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Area kids learn.create.build at Minecraft camp

December 27, 2016

A computer training session was likely not on most kids’ Christmas wish list, unless that training session was on the computer game Minecraft.

That wish was granted for 46 local children who attended the Dec. 27 Minecraft day camp at Dakota State University in Madison.

Adam Learing, a 2009 DSU graduate, is co-founder of Learn.Create.Build.Academy, the company which sponsored the session. Shane Thomas is also a co-founder.

“We host technology camps for kids,” Learing said, on programming, engineering, robotics, coding.

Many sessions feature the 2009 video game because it is “an amazing game that kids can relate to,” Learing said, but it also has “learning built into it.”

Clive Thompson wrote in an April, 2016 New York Times article that “Minecraft is… an almost perfect game for our current educational moment…”  With no official tutorials on how to play the game, the game is considered a sandbox game, with no traditional structure. That makes it a “canvas for human expression,” said a March 23, 2015 Forbes article written by Ryan Mac.

Principles taught at the camp included computer skills, as the students learned the game commands on the company’s PCs instead of the X-boxes or iPads they usually play on. Geography and topography were discussed as the boys and girls created volcanoes on their island worlds.

Online behavior was also discussed.

One of the three rules for the day was “no griefing.” Griefing is officially defined as the use of destruction to irritate or anger people in video games, according to a Minecraft wiki on Gamepedia.com.

The kids understood the term, voicing their interpretations --“No destroying another person’s place,” and “No bullying.” Perry Sumpter, 8, of Howard, said it means, “Don’t be a brat on Minecraft.” The students could only destroy something if they were on multi-player and the whole group agreed, Learing told the students.

The kids had no problem with the rules, they were just looking forward to the game.

Eight-year-old Connor Giedd was one of the students who received the camp as a Christmas present. He thought it was “Sweet!” when Learing announced that the whole day was going to be about Minecraft.

Reasons why it was a sweet deal varied. Christopher Lee, 10, from Colman, said Minecraft is a fun game because “You make your own stuff.” Caleb Pettersen, 8, from Madison agreed that “getting to build crazy things” was the best part of the game.

Rori Hartman, 9, from Brookings, said she likes the game because “You get to experiment with different stuff,” like redstone, said Grady Hanson, 9, from Madison. Redstone acts kind of like electricity, he explained.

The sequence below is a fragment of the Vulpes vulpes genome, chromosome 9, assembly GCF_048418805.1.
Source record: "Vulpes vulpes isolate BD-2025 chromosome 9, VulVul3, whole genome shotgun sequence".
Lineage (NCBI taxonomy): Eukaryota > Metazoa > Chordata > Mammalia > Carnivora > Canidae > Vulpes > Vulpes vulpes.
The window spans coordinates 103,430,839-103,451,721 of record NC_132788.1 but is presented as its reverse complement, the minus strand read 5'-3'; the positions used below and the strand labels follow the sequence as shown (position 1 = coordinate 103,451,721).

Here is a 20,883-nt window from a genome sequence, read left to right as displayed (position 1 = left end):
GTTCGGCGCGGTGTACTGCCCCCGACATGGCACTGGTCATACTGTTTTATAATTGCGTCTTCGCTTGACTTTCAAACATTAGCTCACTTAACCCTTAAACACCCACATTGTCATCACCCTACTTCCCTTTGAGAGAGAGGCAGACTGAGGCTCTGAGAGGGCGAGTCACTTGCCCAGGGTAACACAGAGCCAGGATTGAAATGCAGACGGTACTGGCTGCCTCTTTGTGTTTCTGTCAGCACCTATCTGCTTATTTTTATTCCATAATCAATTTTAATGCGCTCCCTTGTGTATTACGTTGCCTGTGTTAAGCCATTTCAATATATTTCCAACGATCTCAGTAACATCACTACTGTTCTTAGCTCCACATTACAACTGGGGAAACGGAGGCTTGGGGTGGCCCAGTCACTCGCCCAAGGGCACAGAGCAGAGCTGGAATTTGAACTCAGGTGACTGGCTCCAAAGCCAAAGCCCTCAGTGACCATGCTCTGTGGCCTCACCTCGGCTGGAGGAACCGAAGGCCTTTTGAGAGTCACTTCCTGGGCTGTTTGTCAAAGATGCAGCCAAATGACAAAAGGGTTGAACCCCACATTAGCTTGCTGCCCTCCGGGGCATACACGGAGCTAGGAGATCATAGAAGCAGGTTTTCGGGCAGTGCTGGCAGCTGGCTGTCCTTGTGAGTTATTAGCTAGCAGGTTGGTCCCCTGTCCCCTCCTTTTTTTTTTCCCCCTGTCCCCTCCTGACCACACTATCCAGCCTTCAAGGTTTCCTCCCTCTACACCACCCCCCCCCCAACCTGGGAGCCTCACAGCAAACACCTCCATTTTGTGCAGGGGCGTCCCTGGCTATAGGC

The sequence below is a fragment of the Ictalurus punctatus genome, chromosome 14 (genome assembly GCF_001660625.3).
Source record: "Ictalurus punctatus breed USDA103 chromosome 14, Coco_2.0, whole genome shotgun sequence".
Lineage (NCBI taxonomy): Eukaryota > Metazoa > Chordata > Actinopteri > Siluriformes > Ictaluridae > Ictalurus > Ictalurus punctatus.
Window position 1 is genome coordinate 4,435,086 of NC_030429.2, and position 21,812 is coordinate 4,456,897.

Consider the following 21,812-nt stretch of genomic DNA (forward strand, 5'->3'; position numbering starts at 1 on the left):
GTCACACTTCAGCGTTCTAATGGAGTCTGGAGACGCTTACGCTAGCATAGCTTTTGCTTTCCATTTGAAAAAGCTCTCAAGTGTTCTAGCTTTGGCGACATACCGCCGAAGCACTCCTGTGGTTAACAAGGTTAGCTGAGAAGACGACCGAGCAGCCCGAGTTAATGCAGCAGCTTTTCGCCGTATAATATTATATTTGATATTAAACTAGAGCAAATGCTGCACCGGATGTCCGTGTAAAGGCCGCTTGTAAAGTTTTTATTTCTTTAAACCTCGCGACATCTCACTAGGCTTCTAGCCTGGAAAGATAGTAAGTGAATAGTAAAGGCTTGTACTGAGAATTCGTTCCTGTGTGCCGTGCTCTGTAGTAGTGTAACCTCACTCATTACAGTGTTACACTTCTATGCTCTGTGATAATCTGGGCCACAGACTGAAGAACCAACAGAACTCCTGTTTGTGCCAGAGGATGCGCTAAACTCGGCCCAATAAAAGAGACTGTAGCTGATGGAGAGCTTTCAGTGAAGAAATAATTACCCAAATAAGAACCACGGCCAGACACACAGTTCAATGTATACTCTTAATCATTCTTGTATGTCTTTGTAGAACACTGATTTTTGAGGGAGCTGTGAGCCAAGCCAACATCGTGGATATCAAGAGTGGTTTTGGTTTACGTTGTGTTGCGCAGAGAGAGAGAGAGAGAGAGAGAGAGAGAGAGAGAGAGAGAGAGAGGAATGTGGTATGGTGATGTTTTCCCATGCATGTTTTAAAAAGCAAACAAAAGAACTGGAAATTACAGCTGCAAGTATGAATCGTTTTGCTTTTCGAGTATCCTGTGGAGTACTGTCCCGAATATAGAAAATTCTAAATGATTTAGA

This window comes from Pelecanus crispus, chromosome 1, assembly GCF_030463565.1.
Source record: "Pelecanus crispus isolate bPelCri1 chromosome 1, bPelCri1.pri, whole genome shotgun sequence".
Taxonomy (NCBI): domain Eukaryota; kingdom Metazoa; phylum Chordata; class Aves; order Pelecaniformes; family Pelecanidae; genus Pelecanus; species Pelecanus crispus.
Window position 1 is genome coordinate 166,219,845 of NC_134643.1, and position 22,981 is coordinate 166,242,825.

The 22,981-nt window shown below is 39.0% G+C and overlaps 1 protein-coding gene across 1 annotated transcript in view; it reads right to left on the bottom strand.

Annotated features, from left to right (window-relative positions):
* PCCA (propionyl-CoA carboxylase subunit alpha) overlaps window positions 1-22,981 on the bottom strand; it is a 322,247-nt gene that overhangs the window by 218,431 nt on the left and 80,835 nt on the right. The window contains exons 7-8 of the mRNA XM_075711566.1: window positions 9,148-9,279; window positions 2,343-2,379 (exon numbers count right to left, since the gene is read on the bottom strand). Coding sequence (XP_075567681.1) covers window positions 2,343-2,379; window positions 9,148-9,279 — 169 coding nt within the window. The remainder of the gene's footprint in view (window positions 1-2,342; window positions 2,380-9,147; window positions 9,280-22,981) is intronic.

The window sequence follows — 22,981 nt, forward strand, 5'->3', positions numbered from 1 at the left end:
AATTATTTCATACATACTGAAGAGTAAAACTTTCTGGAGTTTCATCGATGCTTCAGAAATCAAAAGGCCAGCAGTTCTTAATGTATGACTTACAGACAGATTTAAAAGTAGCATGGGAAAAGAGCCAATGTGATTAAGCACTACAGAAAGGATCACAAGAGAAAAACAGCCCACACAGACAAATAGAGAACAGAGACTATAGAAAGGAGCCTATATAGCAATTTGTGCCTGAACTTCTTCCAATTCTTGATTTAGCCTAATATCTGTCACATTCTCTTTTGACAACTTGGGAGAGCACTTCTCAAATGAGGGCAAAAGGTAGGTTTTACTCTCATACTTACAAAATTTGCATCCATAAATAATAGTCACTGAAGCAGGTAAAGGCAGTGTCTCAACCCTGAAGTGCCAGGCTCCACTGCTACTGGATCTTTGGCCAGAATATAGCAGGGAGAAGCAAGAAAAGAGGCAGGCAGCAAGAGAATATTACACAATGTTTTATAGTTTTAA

Cooper Sumpter (9) and Grace Lewis (10) like “everything” about the game. They are friends from Howard, S.D.

Parents like just about everything about the game, too.

Kari Blom of Madison said “Minecraft lets kids use their imagination,” adding “it’s surprising to see the size and range of structures, buildings, bridges, rail roads, etc. that can be created.” Her son Brenden attended Tuesday’s camp.

“He loves math already so it’s easy to encourage my engineer to keep building. This camp lets him expand the world he already loves to play while hitting all of the learning objectives… important to me as a parent,” such as critical thinking, problem solving, planning/design skills, and computer/technical skills.

Location and convenience also played a factor. “[The camp] was also a winner because it is a structured activity that falls conveniently during Christmas break and it’s local.”

Learing and Thomas started the Sioux Falls-based company in October of 2015. He received an accounting degree from DSU, but taught himself programming, and then got into developing STEM curriculum (science, technology, engineering, and math).

“Now I get to see the implementation” of that curriculum as it is used and changed for the camps. “You’ve got to adapt,” he said.

The process has been fun, he added, and seems to be successful. Camps are held in about 21 locations in five states in the upper Midwest, ranging from Bismarck, N.D., to Omaha Neb., and from Rapid City to the eastern suburbs of St. Paul. The Madison camp cost $69/camper.

The academy has a team of eight people to keep the student:teacher ratio at 12:1.

Zach DeGroo ready to help some of the students.

One of those staffers is Zach DeGroot, a network security major at Dakota State. The Hartford native has been with the academy for about a year. He enjoys teaching the students, and it fits in well with his minor in computer education.

Another staffer who helped with the Madison camp is Jeff Sand. He teaches technology and mass communication at Mt. Vernon Public School.

“It’s a good experience for me and for the kids,” he said. “The kids enjoy it and they learn some things.”